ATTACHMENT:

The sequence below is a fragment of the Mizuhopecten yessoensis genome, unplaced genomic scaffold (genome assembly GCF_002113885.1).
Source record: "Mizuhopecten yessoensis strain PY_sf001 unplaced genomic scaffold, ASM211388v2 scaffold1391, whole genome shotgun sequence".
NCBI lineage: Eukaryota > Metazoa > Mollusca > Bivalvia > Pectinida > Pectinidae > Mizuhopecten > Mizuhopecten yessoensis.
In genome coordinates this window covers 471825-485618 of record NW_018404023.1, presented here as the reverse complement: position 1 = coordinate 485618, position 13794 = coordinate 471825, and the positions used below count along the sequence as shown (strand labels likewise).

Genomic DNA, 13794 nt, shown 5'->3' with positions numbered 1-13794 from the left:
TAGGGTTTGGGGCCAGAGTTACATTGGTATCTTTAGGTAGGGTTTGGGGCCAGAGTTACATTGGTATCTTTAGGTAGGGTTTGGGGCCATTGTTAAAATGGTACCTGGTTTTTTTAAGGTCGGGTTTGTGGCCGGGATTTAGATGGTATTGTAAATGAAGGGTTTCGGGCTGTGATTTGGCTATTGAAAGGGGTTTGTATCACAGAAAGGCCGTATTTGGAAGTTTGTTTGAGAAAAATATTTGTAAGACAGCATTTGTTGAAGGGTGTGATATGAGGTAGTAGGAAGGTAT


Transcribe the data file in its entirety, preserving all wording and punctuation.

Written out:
The sequence below is a fragment of the Mizuhopecten yessoensis genome, unplaced genomic scaffold (genome assembly GCF_002113885.1).
Source record: "Mizuhopecten yessoensis strain PY_sf001 unplaced genomic scaffold, ASM211388v2 scaffold1391, whole genome shotgun sequence".
NCBI lineage: Eukaryota > Metazoa > Mollusca > Bivalvia > Pectinida > Pectinidae > Mizuhopecten > Mizuhopecten yessoensis.
In genome coordinates this window covers 471825-485618 of record NW_018404023.1, presented here as the reverse complement: position 1 = coordinate 485618, position 13794 = coordinate 471825, and the positions used below count along the sequence as shown (strand labels likewise).

Genomic DNA, 13794 nt, shown 5'->3' with positions numbered 1-13794 from the left:
TAGGGTTTGGGGCCAGAGTTACATTGGTATCTTTAGGTAGGGTTTGGGGCCAGAGTTACATTGGTATCTTTAGGTAGGGTTTGGGGCCATTGTTAAAATGGTACCTGGTTTTTTTAAGGTCGGGTTTGTGGCCGGGATTTAGATGGTATTGTAAATGAAGGGTTTCGGGCTGTGATTTGGCTATTGAAAGGGGTTTGTATCACAGAAAGGCCGTATTTGGAAGTTTGTTTGAGAAAAATATTTGTAAGACAGCATTTGTTGAAGGGTGTGATATGAGGTAGTAGGAAGGTAT